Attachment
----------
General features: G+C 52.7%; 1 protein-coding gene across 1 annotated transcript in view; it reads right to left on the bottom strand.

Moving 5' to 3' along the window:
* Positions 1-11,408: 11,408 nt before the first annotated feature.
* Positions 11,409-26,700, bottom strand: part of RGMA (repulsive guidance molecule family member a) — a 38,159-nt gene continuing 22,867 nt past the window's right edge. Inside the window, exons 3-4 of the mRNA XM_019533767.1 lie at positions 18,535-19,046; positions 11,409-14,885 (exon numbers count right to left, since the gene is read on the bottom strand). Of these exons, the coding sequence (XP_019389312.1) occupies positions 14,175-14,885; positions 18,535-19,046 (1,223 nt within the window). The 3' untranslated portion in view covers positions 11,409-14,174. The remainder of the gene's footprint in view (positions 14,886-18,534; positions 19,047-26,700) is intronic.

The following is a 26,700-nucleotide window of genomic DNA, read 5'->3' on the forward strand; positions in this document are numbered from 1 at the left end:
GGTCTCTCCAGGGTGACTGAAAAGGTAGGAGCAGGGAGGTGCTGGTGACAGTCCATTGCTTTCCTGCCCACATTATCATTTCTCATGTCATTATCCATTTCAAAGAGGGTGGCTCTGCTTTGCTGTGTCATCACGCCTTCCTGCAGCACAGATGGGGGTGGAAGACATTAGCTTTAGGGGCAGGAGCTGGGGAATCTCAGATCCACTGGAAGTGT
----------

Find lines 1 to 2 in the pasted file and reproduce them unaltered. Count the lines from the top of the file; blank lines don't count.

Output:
General features: G+C 52.7%; 1 protein-coding gene across 1 annotated transcript in view; it reads right to left on the bottom strand.

Moving 5' to 3' along the window: